Gants Hill, Redbridge
A compact commercial and residential district centred on a transport hub two miles north of Ilford
Gants Hill’s name relates to medieval landowners the Le Gant family, who originated from the Belgian city of Ghent.
This was a purely agricultural district until after the First World War, when the Corporation of London took advantage of government subsidies to begin laying out an estate of 2,000 cottages on farmland that stretched from just west of Cranbrook Road eastward to Horns Road.
In 1921 the government had second thoughts about the whole scheme and withdrew its subsidies, prompting the Corporation to call a halt to the project when only 220 homes had been built. The land reverted to the farmer, even though foundations had already been laid for many more properties.
The Eastern Avenue cut through Gants Hill soon afterwards and Bradford developer Charles Henry Lord bought the abandoned site, profitably converting cottages that faced the new road into shops.
The rest of the area was rapidly built up with affordable housing that abandoned the substantial proportions of earlier properties nearer Ilford.
The art deco Savoy cinema (later an Odeon) became a local landmark in 1934.
Designed by the incomparable Charles Holden, Gants Hill station opened on the Fairlop loop of the Central line in 1947, with a lower level concourse (shown in the photo above) that has been nicknamed Moscow Hall on account of its resemblance to the stations of the Moscow metro, though on a more modest scale. Bolstered by the new tube connection, Gants Hill gained blocks of offices over the following two decades.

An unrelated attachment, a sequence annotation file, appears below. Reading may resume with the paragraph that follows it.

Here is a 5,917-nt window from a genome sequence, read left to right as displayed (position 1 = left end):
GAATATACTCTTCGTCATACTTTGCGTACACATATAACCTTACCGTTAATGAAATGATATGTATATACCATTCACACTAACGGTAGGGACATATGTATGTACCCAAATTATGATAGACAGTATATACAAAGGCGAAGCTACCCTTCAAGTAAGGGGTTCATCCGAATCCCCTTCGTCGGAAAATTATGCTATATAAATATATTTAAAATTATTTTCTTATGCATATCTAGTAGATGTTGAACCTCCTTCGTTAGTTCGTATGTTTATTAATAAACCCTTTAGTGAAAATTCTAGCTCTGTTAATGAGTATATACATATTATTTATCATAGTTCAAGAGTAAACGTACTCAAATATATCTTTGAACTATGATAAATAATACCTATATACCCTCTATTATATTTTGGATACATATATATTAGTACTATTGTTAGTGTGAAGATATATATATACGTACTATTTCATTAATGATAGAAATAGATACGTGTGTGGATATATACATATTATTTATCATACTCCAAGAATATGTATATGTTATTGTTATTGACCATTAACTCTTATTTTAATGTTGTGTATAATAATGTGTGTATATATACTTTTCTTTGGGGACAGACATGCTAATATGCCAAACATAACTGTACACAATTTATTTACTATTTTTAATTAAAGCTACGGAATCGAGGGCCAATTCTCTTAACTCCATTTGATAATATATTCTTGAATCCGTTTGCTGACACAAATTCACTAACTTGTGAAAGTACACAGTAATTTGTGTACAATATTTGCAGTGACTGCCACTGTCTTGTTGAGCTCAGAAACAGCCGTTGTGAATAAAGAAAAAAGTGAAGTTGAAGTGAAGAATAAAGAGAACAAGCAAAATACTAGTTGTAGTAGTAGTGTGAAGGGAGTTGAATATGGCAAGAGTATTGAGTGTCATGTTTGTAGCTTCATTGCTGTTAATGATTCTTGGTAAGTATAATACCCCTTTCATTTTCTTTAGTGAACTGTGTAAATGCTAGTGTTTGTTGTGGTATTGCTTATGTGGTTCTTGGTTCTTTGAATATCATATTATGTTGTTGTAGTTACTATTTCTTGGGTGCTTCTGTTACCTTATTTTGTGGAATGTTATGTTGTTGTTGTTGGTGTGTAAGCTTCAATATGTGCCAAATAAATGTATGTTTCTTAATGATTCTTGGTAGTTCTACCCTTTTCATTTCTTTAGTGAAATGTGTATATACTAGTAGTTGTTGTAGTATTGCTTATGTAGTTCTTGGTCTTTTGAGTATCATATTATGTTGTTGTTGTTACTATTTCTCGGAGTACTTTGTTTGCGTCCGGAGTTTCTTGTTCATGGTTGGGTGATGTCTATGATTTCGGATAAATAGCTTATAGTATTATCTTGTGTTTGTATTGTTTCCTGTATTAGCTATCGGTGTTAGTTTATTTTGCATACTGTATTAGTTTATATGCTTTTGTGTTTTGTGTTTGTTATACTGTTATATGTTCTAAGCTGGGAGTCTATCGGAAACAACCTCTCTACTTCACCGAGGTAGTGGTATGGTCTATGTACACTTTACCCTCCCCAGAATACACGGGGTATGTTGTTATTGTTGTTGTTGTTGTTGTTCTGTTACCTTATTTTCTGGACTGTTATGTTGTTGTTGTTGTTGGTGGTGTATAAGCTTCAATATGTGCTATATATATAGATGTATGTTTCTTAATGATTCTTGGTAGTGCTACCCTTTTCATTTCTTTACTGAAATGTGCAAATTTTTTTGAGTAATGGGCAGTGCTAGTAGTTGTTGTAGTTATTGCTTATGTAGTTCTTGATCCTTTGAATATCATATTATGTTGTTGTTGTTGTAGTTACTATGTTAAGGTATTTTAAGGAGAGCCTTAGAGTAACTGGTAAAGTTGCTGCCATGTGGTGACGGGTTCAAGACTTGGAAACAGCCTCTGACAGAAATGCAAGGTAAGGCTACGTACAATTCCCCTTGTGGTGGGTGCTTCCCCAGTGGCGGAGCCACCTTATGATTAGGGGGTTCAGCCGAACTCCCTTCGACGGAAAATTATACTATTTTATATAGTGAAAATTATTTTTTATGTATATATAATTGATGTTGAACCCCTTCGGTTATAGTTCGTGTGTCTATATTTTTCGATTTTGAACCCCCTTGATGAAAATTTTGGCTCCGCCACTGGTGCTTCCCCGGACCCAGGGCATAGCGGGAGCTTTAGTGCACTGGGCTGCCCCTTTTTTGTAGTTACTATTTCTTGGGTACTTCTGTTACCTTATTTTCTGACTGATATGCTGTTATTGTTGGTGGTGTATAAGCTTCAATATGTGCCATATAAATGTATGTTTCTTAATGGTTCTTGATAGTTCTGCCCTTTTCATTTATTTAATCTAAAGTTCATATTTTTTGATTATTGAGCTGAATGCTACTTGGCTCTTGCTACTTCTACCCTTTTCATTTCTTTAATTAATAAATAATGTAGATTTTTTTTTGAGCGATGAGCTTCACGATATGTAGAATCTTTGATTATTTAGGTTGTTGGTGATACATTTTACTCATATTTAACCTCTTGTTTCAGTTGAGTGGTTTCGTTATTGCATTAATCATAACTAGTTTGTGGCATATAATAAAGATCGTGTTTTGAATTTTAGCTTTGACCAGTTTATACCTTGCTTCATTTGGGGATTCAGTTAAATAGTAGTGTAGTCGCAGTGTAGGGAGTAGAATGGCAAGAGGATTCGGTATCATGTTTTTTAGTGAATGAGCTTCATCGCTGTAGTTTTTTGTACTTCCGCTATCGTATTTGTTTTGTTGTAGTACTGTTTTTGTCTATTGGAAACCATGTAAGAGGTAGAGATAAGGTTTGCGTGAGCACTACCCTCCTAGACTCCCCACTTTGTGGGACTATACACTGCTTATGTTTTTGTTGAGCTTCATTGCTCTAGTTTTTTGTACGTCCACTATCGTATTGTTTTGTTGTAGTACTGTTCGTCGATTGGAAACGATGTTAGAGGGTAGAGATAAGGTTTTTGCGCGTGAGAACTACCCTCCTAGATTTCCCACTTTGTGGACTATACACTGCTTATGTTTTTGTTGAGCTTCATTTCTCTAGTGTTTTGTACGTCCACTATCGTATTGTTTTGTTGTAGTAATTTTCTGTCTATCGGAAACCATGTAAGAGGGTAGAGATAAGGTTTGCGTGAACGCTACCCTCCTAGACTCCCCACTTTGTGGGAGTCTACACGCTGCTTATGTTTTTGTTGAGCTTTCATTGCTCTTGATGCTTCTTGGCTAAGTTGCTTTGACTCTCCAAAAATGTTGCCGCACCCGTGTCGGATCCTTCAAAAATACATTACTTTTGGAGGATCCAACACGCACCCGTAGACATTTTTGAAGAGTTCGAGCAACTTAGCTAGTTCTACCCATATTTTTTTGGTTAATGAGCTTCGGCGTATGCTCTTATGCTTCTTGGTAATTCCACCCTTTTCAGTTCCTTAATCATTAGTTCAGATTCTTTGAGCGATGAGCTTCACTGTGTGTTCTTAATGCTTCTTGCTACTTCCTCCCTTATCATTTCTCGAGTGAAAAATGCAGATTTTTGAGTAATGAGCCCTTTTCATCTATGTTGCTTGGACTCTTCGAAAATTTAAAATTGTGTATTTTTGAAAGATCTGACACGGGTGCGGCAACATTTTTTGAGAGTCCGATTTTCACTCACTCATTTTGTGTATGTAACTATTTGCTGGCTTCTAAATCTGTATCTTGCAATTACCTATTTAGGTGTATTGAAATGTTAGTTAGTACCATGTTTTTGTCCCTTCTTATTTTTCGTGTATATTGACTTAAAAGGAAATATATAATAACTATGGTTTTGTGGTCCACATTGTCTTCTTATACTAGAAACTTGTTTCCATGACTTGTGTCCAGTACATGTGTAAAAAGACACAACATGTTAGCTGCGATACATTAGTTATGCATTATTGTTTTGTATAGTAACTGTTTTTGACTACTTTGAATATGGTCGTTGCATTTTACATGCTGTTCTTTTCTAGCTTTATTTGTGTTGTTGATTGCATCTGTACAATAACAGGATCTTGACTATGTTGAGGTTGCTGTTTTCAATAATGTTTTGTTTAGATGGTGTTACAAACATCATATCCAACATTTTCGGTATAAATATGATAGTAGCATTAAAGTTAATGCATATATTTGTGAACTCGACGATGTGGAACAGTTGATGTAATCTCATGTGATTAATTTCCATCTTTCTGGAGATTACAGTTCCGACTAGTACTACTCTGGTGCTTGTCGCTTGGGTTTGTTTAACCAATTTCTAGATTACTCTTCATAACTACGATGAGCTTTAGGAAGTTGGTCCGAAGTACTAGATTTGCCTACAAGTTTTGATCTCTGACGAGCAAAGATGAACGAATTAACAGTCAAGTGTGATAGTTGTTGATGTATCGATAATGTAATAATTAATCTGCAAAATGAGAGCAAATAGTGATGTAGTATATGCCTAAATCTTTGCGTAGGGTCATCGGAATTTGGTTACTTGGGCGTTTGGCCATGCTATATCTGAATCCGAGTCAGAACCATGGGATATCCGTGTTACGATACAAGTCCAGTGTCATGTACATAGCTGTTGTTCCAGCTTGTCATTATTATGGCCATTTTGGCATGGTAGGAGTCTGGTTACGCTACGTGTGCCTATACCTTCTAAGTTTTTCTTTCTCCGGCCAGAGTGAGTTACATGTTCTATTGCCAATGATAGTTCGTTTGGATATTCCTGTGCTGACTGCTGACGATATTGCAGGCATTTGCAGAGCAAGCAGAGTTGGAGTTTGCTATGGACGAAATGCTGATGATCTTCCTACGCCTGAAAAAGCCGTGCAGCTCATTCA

The shopping centre has suffered a severe decline in recent times, with many premises lying closed empty and boarded up, while the Odeon was demolished in 2003 and replaced by flats. The cinema is remembered in a pavement mosaic placed outside a pizza restaurant in the following year.
In response to the pervading air of decline, Redbridge council convened a task force with representatives of the residential and business communities. The result was a ‘town centre area action plan’, some of which was never implemented.
Gants Hill has a substantial Jewish population, with synagogues and Jewish community centres and schools across the area.
This was the childhood home of Louise Wener, who fronted the Britpop band Sleeper in the 1990s and is now an author. She has been quoted as saying of Gants Hill, “There’s something about growing up in the dregs, the badlands, away from it all … [where] the main cultural attraction is its roundabout.”